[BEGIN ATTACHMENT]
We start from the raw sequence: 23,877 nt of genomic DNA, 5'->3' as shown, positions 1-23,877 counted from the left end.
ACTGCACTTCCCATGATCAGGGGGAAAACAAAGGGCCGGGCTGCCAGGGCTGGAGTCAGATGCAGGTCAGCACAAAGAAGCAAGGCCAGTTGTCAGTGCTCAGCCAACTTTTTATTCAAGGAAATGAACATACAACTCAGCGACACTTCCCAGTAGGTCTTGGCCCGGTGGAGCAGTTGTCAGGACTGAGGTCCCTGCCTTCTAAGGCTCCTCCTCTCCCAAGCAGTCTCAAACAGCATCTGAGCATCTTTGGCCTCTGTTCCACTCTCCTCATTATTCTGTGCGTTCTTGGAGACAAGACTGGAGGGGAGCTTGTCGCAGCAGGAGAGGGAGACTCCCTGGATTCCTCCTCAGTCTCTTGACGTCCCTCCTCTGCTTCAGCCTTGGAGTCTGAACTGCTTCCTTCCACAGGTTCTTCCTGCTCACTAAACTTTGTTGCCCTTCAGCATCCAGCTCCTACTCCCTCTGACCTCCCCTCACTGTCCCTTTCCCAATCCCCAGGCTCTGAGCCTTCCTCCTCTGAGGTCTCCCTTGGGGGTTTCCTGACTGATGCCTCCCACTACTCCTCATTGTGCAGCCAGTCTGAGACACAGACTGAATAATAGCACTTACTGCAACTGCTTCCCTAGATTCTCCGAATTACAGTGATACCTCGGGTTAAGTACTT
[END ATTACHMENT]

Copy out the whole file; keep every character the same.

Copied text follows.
We start from the raw sequence: 23,877 nt of genomic DNA, 5'->3' as shown, positions 1-23,877 counted from the left end.
ACTGCACTTCCCATGATCAGGGGGAAAACAAAGGGCCGGGCTGCCAGGGCTGGAGTCAGATGCAGGTCAGCACAAAGAAGCAAGGCCAGTTGTCAGTGCTCAGCCAACTTTTTATTCAAGGAAATGAACATACAACTCAGCGACACTTCCCAGTAGGTCTTGGCCCGGTGGAGCAGTTGTCAGGACTGAGGTCCCTGCCTTCTAAGGCTCCTCCTCTCCCAAGCAGTCTCAAACAGCATCTGAGCATCTTTGGCCTCTGTTCCACTCTCCTCATTATTCTGTGCGTTCTTGGAGACAAGACTGGAGGGGAGCTTGTCGCAGCAGGAGAGGGAGACTCCCTGGATTCCTCCTCAGTCTCTTGACGTCCCTCCTCTGCTTCAGCCTTGGAGTCTGAACTGCTTCCTTCCACAGGTTCTTCCTGCTCACTAAACTTTGTTGCCCTTCAGCATCCAGCTCCTACTCCCTCTGACCTCCCCTCACTGTCCCTTTCCCAATCCCCAGGCTCTGAGCCTTCCTCCTCTGAGGTCTCCCTTGGGGGTTTCCTGACTGATGCCTCCCACTACTCCTCATTGTGCAGCCAGTCTGAGACACAGACTGAATAATAGCACTTACTGCAACTGCTTCCCTAGATTCTCCGAATTACAGTGATACCTCGGGTTAAGTACTT